The updates on Morley Neighbourhood Policing Team’s Facebook page lend weight to Inspector Paul Sullivan’s assertion that the area doesn’t suffer from any “major” issues.
A couple of shops have been fined for selling alcohol to underage customers; a cannabis smoker has been arrested in the street.
Insp Sullivan said: “We go to meetings and people will complain about dog poo.
“It’s something we’ll deal with but, honestly, we don’t have any major problem with crime.
“We benefit from having one of the lowest levels of crime of any area of Leeds.”
It’s unsurprising that Insp Sullivan is unphased by most of what he sees in the job.
The son of a miner, the 42-year-old joined the Armed Forces straight out of school and was once deployed as a commando in Iraq.
He has been with the police for 21 years and was a response officer – going out on 999 calls – before becoming an inspector.
His current role, which is largely a managerial position, requires a different approach.
“Everybody prefers being on the frontline – it’s interesting and good fun,” he said.
“This is a different kind of challenge, but we make a big difference in people’s lives.”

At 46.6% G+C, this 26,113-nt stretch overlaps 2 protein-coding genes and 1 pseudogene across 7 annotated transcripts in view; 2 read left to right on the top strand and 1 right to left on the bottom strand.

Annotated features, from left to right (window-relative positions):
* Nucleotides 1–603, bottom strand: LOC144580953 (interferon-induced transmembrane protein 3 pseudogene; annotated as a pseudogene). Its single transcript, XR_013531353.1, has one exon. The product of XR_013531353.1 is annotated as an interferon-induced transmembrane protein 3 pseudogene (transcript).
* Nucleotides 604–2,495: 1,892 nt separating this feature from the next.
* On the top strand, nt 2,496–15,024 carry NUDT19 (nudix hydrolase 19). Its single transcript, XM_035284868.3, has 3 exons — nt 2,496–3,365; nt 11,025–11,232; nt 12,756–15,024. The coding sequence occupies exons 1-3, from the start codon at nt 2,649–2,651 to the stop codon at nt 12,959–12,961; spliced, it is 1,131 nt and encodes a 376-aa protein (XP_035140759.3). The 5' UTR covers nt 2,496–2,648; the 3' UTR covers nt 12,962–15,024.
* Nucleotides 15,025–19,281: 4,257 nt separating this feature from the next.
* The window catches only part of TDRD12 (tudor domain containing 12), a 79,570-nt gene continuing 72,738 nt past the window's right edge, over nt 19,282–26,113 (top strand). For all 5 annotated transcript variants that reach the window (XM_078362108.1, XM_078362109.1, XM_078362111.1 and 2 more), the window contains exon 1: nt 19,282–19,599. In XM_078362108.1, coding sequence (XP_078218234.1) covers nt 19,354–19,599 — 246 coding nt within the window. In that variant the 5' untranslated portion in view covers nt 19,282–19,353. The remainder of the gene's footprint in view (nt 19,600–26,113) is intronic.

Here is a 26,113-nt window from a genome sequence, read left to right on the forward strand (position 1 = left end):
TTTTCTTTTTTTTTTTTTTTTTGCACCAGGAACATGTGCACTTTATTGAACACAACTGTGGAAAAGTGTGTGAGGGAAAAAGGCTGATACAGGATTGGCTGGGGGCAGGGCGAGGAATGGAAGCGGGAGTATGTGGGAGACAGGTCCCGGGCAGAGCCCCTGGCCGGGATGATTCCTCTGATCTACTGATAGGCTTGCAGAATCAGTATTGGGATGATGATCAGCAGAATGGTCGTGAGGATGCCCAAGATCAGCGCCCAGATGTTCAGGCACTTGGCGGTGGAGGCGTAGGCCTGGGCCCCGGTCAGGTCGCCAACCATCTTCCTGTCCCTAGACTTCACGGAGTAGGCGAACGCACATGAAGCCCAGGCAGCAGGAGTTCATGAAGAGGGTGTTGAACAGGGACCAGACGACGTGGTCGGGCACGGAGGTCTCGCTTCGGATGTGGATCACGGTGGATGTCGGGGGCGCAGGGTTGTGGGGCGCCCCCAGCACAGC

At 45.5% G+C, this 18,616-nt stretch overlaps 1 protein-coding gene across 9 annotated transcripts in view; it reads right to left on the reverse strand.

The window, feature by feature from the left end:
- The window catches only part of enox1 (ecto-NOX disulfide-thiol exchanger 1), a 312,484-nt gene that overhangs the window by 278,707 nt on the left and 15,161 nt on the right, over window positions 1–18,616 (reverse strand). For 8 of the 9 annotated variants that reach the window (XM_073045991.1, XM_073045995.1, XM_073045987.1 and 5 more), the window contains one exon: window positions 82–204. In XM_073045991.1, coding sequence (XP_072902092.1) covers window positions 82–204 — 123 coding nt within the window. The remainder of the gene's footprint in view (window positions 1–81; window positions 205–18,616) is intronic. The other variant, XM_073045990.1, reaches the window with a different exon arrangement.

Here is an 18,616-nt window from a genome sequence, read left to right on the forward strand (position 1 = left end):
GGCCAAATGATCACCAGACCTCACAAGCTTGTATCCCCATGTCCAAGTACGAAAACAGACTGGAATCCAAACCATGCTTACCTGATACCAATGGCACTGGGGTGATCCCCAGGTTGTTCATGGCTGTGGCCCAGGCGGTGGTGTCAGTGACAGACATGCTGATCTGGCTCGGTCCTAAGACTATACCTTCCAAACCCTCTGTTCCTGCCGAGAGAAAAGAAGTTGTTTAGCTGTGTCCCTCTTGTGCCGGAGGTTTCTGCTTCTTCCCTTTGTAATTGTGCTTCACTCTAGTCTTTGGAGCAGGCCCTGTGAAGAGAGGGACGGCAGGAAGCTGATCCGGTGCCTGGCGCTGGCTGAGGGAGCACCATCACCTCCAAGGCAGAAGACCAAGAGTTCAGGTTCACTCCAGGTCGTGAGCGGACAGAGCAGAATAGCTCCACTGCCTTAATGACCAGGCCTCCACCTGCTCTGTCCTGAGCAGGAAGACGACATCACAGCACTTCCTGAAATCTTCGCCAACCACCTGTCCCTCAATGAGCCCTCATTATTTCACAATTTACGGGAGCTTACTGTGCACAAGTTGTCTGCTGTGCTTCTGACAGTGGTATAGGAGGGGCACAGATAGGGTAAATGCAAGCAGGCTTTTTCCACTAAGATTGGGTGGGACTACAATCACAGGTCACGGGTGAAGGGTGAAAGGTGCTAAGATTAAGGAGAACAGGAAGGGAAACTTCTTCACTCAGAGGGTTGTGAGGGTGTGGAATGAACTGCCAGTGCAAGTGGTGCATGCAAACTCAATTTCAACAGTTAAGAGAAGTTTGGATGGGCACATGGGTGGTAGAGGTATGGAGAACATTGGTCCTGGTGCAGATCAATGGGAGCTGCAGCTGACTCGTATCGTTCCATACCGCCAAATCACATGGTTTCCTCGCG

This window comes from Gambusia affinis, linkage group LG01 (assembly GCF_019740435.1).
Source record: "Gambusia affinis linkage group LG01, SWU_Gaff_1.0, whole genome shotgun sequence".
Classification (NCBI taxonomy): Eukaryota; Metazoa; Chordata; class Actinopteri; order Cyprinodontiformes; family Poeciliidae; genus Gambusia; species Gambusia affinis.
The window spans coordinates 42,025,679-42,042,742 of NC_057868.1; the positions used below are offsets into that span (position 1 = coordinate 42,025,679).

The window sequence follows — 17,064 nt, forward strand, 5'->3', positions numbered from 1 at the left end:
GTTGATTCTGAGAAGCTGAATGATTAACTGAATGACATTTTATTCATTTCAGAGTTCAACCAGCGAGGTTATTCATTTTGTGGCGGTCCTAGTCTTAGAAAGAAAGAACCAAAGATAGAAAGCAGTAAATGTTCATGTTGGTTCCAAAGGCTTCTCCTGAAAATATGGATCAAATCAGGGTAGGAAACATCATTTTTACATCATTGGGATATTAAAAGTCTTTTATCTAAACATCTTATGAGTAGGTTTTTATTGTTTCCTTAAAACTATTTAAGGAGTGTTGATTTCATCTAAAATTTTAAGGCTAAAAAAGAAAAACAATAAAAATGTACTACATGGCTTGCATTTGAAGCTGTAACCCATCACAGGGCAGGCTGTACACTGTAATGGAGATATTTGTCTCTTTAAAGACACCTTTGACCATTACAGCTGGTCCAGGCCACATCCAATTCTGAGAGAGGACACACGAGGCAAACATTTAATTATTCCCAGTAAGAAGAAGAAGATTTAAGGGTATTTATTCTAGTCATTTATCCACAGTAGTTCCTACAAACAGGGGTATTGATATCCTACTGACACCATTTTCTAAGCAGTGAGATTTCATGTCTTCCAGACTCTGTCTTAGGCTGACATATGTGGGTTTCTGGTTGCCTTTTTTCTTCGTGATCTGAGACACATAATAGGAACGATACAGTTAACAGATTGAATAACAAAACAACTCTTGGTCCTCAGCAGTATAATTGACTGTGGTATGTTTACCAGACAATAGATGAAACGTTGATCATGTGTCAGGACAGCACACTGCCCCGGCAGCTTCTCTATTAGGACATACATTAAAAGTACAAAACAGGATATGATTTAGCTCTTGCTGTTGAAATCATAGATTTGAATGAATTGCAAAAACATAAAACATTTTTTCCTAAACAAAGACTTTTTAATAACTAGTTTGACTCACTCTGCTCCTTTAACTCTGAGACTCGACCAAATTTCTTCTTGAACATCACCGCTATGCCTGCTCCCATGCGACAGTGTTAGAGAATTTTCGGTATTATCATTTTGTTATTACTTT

Insp Sullivan is in charge of three sergeant-led teams, each with five PCs and nine PCSOs.
He’s proud of their efforts to cut crime – statistics show there were 1,863 offences recorded in Morley since April; 198 fewer than during the same period last year.
A spike in the number of burglaries in Churwell earlier this year led to an operation to improve security at properties that had been targeted – as well as those either side.
An increase in thefts from cars on the Birdie estate – where the streets carry names of birds – prompted an awareness-raising operation and the use of plain-clothed officers.
Three areas are currently designated as ‘amber’ zones for anti-social behaviour because of repeat incidents – Wessington Road, the Lowry Road area around a Costcutter shop and Fairleigh Crescent, where there is a parade of shops that has attracted complaints.
Perhaps the biggest issue currently exercising the opinions of those with an interest in policing in Morley is the proposal to reduce the hours the Corporation Street station is open to the public.
A daily average of 16 people go into the station. “Not a huge number when you think about the fact that we look after 65,000 residents,” Insp Sullivan said.
“We are looking at what people come in for and if we can provide the same service in other ways.
“Any withdrawal of service is naturally going to cause people to be worried, But there is no proposed reduction in the number of officers
“We are alive to the fact we are here to serve the public, not the government and we will always have the interest of the public at heart.
“Regardless of whether the police station is open or not, if someone needs urgent attendance of an officer they would get it.”